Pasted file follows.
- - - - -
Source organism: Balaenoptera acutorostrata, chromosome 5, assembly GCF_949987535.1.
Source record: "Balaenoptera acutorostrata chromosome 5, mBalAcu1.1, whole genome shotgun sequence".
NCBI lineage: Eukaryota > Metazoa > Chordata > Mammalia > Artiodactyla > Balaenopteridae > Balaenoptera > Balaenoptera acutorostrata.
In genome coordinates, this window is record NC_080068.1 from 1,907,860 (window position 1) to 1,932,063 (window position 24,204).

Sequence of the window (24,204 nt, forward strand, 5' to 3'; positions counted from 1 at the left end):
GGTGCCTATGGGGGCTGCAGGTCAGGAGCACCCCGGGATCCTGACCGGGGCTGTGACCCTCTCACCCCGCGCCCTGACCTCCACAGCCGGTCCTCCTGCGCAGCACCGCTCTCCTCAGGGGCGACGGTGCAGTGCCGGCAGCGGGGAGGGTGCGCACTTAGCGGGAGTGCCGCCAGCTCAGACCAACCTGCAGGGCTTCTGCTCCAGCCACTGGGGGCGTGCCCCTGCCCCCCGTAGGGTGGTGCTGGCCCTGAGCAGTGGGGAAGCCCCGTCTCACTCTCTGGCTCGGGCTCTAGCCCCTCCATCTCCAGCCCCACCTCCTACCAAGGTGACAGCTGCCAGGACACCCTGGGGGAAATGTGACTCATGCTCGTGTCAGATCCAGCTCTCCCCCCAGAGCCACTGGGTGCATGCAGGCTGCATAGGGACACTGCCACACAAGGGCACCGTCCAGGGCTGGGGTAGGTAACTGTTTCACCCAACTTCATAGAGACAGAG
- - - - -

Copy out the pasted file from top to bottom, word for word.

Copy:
Source organism: Balaenoptera acutorostrata, chromosome 5, assembly GCF_949987535.1.
Source record: "Balaenoptera acutorostrata chromosome 5, mBalAcu1.1, whole genome shotgun sequence".
NCBI lineage: Eukaryota > Metazoa > Chordata > Mammalia > Artiodactyla > Balaenopteridae > Balaenoptera > Balaenoptera acutorostrata.
In genome coordinates, this window is record NC_080068.1 from 1,907,860 (window position 1) to 1,932,063 (window position 24,204).

Sequence of the window (24,204 nt, forward strand, 5' to 3'; positions counted from 1 at the left end):
GGTGCCTATGGGGGCTGCAGGTCAGGAGCACCCCGGGATCCTGACCGGGGCTGTGACCCTCTCACCCCGCGCCCTGACCTCCACAGCCGGTCCTCCTGCGCAGCACCGCTCTCCTCAGGGGCGACGGTGCAGTGCCGGCAGCGGGGAGGGTGCGCACTTAGCGGGAGTGCCGCCAGCTCAGACCAACCTGCAGGGCTTCTGCTCCAGCCACTGGGGGCGTGCCCCTGCCCCCCGTAGGGTGGTGCTGGCCCTGAGCAGTGGGGAAGCCCCGTCTCACTCTCTGGCTCGGGCTCTAGCCCCTCCATCTCCAGCCCCACCTCCTACCAAGGTGACAGCTGCCAGGACACCCTGGGGGAAATGTGACTCATGCTCGTGTCAGATCCAGCTCTCCCCCCAGAGCCACTGGGTGCATGCAGGCTGCATAGGGACACTGCCACACAAGGGCACCGTCCAGGGCTGGGGTAGGTAACTGTTTCACCCAACTTCATAGAGACAGAG